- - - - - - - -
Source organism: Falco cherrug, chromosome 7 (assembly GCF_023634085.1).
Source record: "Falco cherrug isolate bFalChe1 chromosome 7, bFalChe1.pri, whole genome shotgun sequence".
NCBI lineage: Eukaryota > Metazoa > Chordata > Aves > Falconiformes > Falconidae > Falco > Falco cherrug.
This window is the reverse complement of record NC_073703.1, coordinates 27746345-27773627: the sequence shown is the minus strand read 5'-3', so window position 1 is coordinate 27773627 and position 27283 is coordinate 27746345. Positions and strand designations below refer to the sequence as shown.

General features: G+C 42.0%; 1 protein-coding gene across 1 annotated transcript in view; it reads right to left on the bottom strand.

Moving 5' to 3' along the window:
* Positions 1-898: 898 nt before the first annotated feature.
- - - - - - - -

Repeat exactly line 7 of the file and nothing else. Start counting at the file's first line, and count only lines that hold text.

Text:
* Positions 1-898: 898 nt before the first annotated feature.